This was a post from my first website for Ben. I’ve moved the photos to flickr, but the prose is still scattered elsewhere. I’m moving more here where I can more easily edit if need be.
20040702: A Baby Viking Sets Sail
The Baby Viking broke the waters at 2:45 am, and had a relatively quick trip to the outside. We gathered the things for the hospital; Henrik covered the passenger seat in blankets, towels and trashbags. I packed one bag with baby clothes, a change of clothing, clean underwear, diapers, and let my colleagues know on IRC that all meetings that day were cancelled. Once the water began gushing, I simply walked around in my sundress with a towel between my legs. And that’s just how I waddled into the maternity ward at Evergreen Hospital, around 4:15am.
In no time, I was signing papers, then putting on a johnny. Our labor nurse, Sally MacDonald, had been a midwife in her native Australia for nearly 20 years. We gave her our birthplan, and had no idea how many of the requests would be granted. Thanks to Sally, nearly all of them were.
I only felt one contraction, and it was much more Wow! than Ow! And when I say Wow! I meant, “Wow! Can I have more of that? And can you give me a moment alone?” My doula, a mother of 3 with a different set of birthing experiences, later told me with an uncharacteristic scowl after I described the sensation, “No, Janet, that’s not what contractions are usually like.”
I was very lucky – no bloody show, nothing that might otherwise produce a panic or concerned feeling. Since surgical birth was the last thing I had wanted, I was already carrying more than my share of tension. But strangely, everything was just really calm and relaxed.
I was brought into the delivery room around 5am, and other than asking Sally to hold her hand when they gave me the spinal, things went smoothly. It is a test of one’s dignity, however, to be introduced to people when you are bare from the waist down, and have been shaved. Still, things hummed along, and I was even able to contribute a little bit to a conversation on Roth IRAs.
One of the things they don’t tell you about spinals is that you don’t lose all sensation. You lose the pain sensation, but you sure as hell do not lose the sensation of pressure. Two large (both well over 6ft) dude MDs were pushing hard in an effort to get the baby into an optimal position for the delivery (he had been in transverse lie for months), which resulted in my lungs being compressed to just shy of suffocation. It was the most excruciating and terrifying physical feeling. And yet, it was over in less than 45 minutes, from the time I was “ready” vis-a-vis the anaesthesia to the trip back to our room. I even saw his face through a vent in the surgical drapes, at 5:50 am. It was pink, and he was already making a lot of noise – an excellent sign for a premature male infant.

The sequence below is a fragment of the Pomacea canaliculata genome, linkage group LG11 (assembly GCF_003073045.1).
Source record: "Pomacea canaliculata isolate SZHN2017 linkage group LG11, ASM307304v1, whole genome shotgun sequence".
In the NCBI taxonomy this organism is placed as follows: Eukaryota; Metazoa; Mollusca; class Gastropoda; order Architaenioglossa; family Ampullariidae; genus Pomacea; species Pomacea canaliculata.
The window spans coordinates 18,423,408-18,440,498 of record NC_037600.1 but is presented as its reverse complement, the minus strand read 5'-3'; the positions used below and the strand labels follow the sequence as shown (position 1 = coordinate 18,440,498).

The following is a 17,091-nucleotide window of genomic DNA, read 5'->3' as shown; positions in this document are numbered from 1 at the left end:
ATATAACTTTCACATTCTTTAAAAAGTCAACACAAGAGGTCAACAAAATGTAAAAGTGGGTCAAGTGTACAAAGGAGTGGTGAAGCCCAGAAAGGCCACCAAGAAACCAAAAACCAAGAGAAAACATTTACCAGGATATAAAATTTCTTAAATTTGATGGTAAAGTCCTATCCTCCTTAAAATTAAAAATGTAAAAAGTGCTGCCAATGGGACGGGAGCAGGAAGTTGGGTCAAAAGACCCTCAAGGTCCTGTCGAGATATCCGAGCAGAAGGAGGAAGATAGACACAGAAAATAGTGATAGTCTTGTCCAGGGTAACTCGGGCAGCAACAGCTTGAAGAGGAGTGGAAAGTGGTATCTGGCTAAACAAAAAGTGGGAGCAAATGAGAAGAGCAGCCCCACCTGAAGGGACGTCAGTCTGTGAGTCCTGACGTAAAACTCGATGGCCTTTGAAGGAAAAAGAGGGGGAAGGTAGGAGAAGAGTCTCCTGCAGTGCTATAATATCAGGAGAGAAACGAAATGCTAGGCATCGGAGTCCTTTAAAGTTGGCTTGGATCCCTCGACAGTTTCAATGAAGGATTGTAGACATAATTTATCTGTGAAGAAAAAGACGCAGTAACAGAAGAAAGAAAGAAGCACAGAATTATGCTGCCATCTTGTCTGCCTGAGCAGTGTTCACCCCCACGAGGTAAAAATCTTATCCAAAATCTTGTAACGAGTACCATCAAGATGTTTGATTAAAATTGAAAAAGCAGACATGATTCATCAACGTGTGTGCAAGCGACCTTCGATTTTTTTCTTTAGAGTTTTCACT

Henrik was magnificent. I was afraid that he would have trouble with being in the hospital, but he shone. The first thing he said to the baby was “Velcommen til Verden” – welcome to the world. The first thing the baby may have heard was me yelling at Henrik: “Go talk to him, go, go!!! No, talk to him in DANISH!” Proving that even spinal anaesthesia can not keep me from bossing people around.
What I remember about Ben on this first day were his long, thin arms and legs, and the longest feet I have ever seen on a baby. Because he was 3.5 weeks early, some of his skin had yet to plump up and out; he still had waxy vernix covering his skin, keeping it soft and protected. His hair was a golden-reddish color, and his eyes, when he opened them, were a dark slate blue. He also nursed immediately, and long (45 minutes) before he fell asleep on my chest, under a pile of warmed flannel blankets. He slept there for nearly 8 hours, until I made my first attempt to get out of bed. That is another painful story.
No one can really prepare you for the humanity of the birth experience – surgical or otherwise. Of course, you can learn quite a bit about procedures and options – a really good thing to do, imho – but you simply cannot imagine the overwhelming nature of the experience. I cried, but not out of sheer sorrow or joy; it was more that this experience takes everything inside you and changes it, and through that, changes your world. Eech, it sounds corny, but it’s true. It also makes me an even more ardent supporter of choice. You should not go through this, unless you are really as ready as you think you can be. Because even that won’t quite be enough.
That day, we called a number of people – our parents, and friends. I called my friend and colleague Ian, as his first child was also going to be born in July; all I could think of was how happy he would be when he saw his daughter for the first time.